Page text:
The Department of Family and Protective Services is working to prevent child abuse before it happens.
We often hear about the awful cases of child abuse or neglect that cause Child Protective Services to intervene, but DFPS said there are resources for parents to deal with the stress of parenting.
"None of us are really taught to be parents, it's something we just learn on the job,” said Andy Miller, president and CEO of Any Baby Can.
Miller said they offer parenting classes, saying education is key to preventing abuse.
"We know that when parents are stressed, when they feel frustrated, or worse when they feel they have no options and no support, that's when families can be at risk,” said Miller.
Stacy Bruce, vice president with Safe Alliance and executive director of the Austin Children's Shelter said they want to put an end to that risk of child abuse or neglect.
"We know that the key to stopping, ending child abuse is prevention,” said Bruce. "We know that if we can get to those families with those little ones, we do have much more of an opportunity to affect change and the trajectory of the life of those children, but also the families."
With their programs, they offer in home support, therapy, and classes for parents and kids. Bruce said one program, Strong Start, focuses on children under the age of 5.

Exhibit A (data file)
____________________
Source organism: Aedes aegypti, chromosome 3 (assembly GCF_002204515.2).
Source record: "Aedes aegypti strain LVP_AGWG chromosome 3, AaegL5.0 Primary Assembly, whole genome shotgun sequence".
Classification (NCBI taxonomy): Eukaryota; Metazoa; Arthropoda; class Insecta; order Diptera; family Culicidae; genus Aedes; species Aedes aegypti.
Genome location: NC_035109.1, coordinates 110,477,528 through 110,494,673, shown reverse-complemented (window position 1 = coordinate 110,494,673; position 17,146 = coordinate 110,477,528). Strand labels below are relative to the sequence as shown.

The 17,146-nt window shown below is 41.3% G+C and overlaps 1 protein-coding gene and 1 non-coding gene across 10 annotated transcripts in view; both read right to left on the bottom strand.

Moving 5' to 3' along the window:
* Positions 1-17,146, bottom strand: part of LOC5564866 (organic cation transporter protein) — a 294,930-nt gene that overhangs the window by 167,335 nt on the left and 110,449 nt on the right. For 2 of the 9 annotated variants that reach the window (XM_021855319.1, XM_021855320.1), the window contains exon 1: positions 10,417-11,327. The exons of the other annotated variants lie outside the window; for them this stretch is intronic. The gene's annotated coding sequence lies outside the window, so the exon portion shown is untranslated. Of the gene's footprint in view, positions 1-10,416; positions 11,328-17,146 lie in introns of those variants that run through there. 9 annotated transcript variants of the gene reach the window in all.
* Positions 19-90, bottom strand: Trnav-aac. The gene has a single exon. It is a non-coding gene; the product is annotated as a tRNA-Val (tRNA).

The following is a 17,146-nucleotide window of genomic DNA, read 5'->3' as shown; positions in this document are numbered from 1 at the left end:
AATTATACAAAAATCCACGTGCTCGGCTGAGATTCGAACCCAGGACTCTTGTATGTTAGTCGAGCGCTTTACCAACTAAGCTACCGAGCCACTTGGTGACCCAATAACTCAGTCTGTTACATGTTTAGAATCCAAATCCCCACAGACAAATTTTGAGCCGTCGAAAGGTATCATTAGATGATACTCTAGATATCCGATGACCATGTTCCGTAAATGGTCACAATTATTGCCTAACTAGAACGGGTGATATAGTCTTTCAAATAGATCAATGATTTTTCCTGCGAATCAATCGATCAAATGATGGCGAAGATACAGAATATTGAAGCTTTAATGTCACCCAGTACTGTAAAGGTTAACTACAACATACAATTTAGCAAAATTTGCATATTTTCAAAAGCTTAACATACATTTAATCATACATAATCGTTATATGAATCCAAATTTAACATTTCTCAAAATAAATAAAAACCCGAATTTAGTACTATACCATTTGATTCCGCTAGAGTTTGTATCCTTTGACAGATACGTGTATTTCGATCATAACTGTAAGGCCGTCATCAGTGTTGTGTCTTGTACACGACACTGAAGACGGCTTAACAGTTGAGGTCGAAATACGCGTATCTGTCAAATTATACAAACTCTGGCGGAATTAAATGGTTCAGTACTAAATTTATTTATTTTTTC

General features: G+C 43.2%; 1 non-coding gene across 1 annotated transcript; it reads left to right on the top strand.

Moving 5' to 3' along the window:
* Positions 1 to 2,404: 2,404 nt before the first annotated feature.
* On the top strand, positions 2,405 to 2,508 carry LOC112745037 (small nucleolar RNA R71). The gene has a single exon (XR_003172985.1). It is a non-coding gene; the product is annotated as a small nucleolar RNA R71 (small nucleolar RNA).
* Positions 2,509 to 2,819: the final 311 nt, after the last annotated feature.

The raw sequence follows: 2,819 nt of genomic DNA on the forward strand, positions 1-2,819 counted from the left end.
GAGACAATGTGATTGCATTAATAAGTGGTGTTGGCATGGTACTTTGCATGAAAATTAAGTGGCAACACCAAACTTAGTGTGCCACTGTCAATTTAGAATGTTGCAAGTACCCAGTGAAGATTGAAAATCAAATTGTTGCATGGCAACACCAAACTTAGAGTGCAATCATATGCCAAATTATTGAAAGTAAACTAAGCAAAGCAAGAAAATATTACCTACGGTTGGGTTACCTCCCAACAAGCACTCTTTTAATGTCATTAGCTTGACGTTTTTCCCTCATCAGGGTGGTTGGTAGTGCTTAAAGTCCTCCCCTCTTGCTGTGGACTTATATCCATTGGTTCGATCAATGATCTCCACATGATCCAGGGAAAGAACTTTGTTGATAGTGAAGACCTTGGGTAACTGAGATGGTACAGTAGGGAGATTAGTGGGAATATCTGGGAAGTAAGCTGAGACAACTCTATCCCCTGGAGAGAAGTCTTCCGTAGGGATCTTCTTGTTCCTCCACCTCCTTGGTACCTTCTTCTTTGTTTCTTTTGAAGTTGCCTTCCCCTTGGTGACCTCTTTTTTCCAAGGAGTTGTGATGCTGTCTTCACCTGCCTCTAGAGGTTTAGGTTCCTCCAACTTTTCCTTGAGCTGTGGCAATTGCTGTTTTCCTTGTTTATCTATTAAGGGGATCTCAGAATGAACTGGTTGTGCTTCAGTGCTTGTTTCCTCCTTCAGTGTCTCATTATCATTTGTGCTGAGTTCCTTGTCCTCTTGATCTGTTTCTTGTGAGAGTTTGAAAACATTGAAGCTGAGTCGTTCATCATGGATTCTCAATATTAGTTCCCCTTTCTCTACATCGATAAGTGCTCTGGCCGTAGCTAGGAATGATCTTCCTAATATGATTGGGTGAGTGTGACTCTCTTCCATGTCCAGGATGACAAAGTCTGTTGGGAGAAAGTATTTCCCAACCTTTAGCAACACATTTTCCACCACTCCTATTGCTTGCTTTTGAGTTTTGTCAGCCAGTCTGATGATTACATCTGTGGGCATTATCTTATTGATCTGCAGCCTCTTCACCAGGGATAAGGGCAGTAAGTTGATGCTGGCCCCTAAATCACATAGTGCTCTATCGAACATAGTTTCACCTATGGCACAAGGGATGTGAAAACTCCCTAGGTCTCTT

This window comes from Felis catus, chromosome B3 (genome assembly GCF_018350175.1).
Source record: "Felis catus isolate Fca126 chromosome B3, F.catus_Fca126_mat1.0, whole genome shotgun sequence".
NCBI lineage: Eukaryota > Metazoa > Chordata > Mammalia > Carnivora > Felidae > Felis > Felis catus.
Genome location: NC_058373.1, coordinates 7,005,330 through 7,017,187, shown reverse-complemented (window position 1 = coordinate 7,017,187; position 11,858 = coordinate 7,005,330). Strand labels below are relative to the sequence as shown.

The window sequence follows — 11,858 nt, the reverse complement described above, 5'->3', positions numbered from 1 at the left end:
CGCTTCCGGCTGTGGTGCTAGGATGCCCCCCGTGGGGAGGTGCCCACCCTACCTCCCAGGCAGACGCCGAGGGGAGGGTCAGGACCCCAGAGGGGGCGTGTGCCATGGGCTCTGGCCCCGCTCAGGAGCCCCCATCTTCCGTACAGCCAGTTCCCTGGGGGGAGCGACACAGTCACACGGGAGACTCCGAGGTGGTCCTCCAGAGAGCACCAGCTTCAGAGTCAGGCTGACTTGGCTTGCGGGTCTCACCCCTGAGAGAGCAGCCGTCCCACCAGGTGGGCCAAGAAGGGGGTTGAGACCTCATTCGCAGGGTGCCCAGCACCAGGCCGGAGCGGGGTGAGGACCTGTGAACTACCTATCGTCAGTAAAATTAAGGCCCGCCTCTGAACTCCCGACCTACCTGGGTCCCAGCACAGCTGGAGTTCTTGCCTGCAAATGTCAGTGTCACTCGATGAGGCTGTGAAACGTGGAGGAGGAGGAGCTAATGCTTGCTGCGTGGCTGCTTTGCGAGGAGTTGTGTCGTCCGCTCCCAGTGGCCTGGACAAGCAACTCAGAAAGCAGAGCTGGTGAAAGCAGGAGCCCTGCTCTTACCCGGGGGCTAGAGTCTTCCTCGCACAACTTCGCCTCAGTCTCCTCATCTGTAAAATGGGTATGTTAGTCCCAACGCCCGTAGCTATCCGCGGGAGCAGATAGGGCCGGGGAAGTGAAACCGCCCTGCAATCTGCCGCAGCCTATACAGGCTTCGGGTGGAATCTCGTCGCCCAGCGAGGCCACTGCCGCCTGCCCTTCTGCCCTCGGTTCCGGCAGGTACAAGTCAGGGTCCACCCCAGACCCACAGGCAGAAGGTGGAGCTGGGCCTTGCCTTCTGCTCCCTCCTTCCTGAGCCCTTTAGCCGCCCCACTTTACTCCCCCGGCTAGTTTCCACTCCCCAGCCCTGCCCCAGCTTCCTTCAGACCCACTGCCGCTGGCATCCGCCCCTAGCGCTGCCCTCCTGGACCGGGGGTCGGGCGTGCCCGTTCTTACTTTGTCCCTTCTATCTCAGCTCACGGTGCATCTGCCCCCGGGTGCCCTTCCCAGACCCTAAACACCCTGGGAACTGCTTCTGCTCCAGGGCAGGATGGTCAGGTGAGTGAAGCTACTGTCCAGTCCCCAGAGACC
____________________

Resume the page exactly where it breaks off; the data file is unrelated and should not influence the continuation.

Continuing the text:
According to Sasha Rasco, assistant commissioner for prevention and early intervention at DFPS, they used to focus a lot of the prevention programs on youth, but now that they see 80 percent child abuse fatalities happen under the age of 5, they're shifting the emphasis to the younger group.
Rasco said these resources are important in preventing abuse.
"The whole idea being that we get to families that might be struggling a little, but wouldn't yet warrant a call to CPS, so it's thinking ahead,” said Rasco.
Both of these organizations are resources for parents in Travis County, but Williamson County could see their own programs soon.
"It's important to give parents the skills they need to do this job well,” said Rasco.
Texas lawmakers designated a little more than $100,000 over the next two years, solely for prevention.
Williamson County is competing with 15 other counties for eight grants, money that would allow the counties to decide which prevention programs would be best in their community to prevent abuse.
"What parents have told us is they get lots of information about immunization, and school and the physical care of their children, what they're missing is how to deal with the stress of of being a parent...what do you do when you're baby won't stop crying in the middle of the night and you haven't gotten any sleep," said Rasco.
If you want to find resources near you, go here to search by county at the DFPS website.
Go here for information from Help and Hope.